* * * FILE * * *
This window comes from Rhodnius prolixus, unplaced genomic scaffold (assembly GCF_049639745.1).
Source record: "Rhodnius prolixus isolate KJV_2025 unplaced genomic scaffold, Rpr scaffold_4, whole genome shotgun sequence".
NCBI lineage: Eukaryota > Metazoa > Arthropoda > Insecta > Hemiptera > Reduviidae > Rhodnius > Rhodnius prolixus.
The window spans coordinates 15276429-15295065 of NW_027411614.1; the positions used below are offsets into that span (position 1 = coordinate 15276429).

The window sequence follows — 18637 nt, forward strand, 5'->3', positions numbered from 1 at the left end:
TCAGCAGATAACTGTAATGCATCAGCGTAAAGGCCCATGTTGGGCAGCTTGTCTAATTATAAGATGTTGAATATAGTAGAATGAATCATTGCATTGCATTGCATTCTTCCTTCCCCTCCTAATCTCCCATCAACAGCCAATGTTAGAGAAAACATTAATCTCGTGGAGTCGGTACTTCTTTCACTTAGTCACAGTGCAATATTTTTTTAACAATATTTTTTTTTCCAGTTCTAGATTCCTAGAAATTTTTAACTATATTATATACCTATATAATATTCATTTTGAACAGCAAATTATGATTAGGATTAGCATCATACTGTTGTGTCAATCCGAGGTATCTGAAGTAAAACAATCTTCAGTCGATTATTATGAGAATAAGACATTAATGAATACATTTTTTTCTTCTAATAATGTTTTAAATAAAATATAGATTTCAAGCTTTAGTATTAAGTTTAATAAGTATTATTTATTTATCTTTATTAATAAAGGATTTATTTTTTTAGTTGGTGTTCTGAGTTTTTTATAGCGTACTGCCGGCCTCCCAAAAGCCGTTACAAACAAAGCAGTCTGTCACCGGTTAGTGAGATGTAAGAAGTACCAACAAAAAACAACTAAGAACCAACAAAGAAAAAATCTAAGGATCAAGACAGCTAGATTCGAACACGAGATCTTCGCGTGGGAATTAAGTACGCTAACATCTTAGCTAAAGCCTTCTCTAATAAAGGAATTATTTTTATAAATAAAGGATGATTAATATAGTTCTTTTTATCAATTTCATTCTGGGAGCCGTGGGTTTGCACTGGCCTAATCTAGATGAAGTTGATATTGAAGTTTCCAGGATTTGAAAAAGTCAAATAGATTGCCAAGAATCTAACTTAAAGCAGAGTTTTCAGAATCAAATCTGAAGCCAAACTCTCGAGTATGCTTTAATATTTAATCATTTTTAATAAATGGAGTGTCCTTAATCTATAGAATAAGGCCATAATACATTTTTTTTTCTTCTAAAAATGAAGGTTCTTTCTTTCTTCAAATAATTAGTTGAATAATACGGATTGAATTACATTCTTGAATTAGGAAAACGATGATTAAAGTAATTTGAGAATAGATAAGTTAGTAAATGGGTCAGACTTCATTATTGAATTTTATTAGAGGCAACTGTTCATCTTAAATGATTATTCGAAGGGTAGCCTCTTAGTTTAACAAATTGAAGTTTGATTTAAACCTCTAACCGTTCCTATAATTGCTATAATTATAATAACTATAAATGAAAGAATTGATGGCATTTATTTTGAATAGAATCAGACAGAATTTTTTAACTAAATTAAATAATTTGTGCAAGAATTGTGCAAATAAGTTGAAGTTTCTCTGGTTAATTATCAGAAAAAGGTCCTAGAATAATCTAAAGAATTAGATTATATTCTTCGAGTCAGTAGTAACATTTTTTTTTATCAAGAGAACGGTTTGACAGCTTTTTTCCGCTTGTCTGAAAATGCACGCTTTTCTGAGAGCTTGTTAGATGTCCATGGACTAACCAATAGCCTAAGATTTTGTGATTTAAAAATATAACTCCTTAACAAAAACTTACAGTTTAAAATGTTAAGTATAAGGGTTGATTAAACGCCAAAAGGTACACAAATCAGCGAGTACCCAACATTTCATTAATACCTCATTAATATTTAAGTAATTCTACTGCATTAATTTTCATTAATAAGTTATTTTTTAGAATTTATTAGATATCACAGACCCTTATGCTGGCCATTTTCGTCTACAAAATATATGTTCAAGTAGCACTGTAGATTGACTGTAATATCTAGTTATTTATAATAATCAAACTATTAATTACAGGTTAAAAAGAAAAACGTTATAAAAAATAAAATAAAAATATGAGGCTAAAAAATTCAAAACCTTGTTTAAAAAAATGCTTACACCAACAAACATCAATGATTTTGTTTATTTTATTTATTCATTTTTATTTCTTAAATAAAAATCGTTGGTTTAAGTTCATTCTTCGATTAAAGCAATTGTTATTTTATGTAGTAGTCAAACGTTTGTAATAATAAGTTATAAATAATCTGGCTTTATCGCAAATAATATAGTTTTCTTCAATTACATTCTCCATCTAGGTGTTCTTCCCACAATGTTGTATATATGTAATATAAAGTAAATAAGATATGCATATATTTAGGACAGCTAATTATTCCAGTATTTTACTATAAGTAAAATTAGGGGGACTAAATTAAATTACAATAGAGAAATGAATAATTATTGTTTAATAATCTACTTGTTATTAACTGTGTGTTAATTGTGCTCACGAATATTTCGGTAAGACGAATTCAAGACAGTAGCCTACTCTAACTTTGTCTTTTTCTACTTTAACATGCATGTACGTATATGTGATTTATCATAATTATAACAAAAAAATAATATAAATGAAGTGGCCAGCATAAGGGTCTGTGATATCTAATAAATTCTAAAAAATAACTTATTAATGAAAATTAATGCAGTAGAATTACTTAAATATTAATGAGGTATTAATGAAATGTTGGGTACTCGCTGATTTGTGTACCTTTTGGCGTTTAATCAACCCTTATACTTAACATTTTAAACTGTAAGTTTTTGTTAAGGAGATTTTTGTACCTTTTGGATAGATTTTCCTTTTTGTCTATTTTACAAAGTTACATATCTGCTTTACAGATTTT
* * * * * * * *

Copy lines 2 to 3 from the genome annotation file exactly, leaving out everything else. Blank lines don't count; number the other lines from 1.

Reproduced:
Source record: "Rhodnius prolixus isolate KJV_2025 unplaced genomic scaffold, Rpr scaffold_4, whole genome shotgun sequence".
NCBI lineage: Eukaryota > Metazoa > Arthropoda > Insecta > Hemiptera > Reduviidae > Rhodnius > Rhodnius prolixus.